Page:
- Defining a Steady-State – In order to know if your system is working as expected, you should define a set of business measurements in combination with a set of tolerances that give detailed information about the current state of your system . See  as an example of a set of business measurements.
- Hypothesis – In order to run an experiment you need to state a hypothesis. The hypothesis is suggested to be a „statement of belief“. In the hypothesis you assume that your system behaves as you intend it to in a specific situation. E.g., „We believe that our system is still able to serve the data content after one out of two instances of the database server is missing“.
- Run Experiment – In this step you execute your experiment and observe your system as long as necessary. Any findings should be documented in a reasonable and understandable way in order to allow precise analysis.
- Verify – In this step, you analyze your findings under consideration of your hypothesis. You may use any kind of meaningful tests and verification methods, e.g., statistical hypothesis tests such as t-tests, Kolmogorov-Smirnov, and so on.
- Adjust – If you have found any deviations, you should be fixing them immediately! If you believe to fixed the issue, you go back to the hypothesis step and either state a new hypothesis or re-run the previous experiment.
Running the same experiments continuously, should always be considered in your experiment test plan as this provides continuous verification that previously fixed issues don’t find their way in your system again.
Myth Busting Chaos Engineering
Though, I assume that rumors state what chaos engineering is supposed to be but actually, most of them describe what it is not! Let’s demystify some of them:
- Breaking random components in a given system – admittedly, the first solutions and theory about chaos engineering was based on actions that randomly terminate EC2 instances but in the last months and years, it has been realized that uncontrolled chaos yields less value than using a systematic approach
- We run Chaos Monkey so we are doing chaos engineering – As Grady Booch once said: „A fool with a tool is still a fool“. Though, Chaos Monkey has initially been announced as Netflix’s start of the chaos engineering era, it is not enough to just run it. Chaos engineering can be applied on many levels not only on the infrastructure level, therefore just by running a chaos engineering tool without thorough investigation if it fits your purpose might or might not help you gaining the knowledge you seek.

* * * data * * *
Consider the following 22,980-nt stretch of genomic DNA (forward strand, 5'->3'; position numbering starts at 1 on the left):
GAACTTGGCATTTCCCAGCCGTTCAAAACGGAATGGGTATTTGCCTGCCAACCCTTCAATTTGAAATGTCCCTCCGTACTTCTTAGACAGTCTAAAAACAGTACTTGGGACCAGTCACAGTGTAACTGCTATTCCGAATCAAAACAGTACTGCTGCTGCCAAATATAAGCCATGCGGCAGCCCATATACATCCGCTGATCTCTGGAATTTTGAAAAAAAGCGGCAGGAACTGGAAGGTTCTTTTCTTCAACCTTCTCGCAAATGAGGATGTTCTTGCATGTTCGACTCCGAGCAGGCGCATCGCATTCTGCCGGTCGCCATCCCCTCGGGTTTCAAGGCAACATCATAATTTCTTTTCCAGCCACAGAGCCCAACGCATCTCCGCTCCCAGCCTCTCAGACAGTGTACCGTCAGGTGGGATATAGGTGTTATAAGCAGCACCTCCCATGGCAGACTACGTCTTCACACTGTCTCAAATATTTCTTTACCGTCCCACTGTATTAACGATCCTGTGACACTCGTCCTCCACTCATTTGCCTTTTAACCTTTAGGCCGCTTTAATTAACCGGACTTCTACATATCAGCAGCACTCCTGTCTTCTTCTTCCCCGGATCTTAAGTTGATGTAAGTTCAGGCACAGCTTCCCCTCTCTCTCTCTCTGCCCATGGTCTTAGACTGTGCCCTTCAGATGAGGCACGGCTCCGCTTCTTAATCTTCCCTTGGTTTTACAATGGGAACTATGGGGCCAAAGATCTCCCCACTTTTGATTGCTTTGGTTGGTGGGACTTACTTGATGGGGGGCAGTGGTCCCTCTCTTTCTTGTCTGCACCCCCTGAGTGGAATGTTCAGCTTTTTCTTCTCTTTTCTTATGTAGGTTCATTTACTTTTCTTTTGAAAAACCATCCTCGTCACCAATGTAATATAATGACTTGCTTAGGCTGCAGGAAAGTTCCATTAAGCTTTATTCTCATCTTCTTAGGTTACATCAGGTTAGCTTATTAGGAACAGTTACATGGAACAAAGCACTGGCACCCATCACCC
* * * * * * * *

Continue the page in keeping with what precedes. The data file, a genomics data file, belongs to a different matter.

- Breaking things just for the purpose of breaking them – prevents you from gaining new knowledge based on thorough experimentation with your system
- Injecting a failure which we knew our system could not handle – As Russ Miles, Benjamin Wilms, and several others pointed out, we will not gain any new information by executing an experiment if we already know that our system is not capable of holding to our hypothesis.
- We need to test in production in order to do real chaos engineering – despite the fact that the definition above suggests to do so, many people in the field of chaos engineering (e.g., Russ Miles, Benjamin Wilms), suggest to start out small, e.g., within an isolated test environment or similar. Production should be the last step in the chaos engineering cycle and only considered if you are confident enough with your previous efforts in applying chaos engineering
- We are doing chaos engineering so we can drop other tests – definitely not! Chaos engineering is not a substitution for unit, integration or other tests but rather complements them